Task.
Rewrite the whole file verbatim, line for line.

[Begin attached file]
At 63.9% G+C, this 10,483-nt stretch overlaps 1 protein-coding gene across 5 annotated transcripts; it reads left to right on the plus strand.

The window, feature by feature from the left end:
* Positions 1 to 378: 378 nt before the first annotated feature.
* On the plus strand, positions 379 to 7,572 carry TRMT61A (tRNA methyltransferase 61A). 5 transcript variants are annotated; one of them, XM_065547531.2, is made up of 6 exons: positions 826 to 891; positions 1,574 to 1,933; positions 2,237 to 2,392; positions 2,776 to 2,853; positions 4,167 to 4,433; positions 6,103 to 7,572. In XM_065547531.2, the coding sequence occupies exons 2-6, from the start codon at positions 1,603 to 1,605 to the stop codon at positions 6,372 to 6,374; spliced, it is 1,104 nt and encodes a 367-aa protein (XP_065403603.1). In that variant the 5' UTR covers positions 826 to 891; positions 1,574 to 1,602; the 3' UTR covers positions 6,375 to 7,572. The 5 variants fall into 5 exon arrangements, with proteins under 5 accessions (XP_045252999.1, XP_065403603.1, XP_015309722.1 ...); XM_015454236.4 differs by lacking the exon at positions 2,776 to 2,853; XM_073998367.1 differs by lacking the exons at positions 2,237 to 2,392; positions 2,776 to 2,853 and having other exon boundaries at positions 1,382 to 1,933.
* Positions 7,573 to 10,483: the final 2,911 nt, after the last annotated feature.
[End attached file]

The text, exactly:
At 63.9% G+C, this 10,483-nt stretch overlaps 1 protein-coding gene across 5 annotated transcripts; it reads left to right on the plus strand.

The window, feature by feature from the left end:
* Positions 1 to 378: 378 nt before the first annotated feature.
* On the plus strand, positions 379 to 7,572 carry TRMT61A (tRNA methyltransferase 61A). 5 transcript variants are annotated; one of them, XM_065547531.2, is made up of 6 exons: positions 826 to 891; positions 1,574 to 1,933; positions 2,237 to 2,392; positions 2,776 to 2,853; positions 4,167 to 4,433; positions 6,103 to 7,572. In XM_065547531.2, the coding sequence occupies exons 2-6, from the start codon at positions 1,603 to 1,605 to the stop codon at positions 6,372 to 6,374; spliced, it is 1,104 nt and encodes a 367-aa protein (XP_065403603.1). In that variant the 5' UTR covers positions 826 to 891; positions 1,574 to 1,602; the 3' UTR covers positions 6,375 to 7,572. The 5 variants fall into 5 exon arrangements, with proteins under 5 accessions (XP_045252999.1, XP_065403603.1, XP_015309722.1 ...); XM_015454236.4 differs by lacking the exon at positions 2,776 to 2,853; XM_073998367.1 differs by lacking the exons at positions 2,237 to 2,392; positions 2,776 to 2,853 and having other exon boundaries at positions 1,382 to 1,933.
* Positions 7,573 to 10,483: the final 2,911 nt, after the last annotated feature.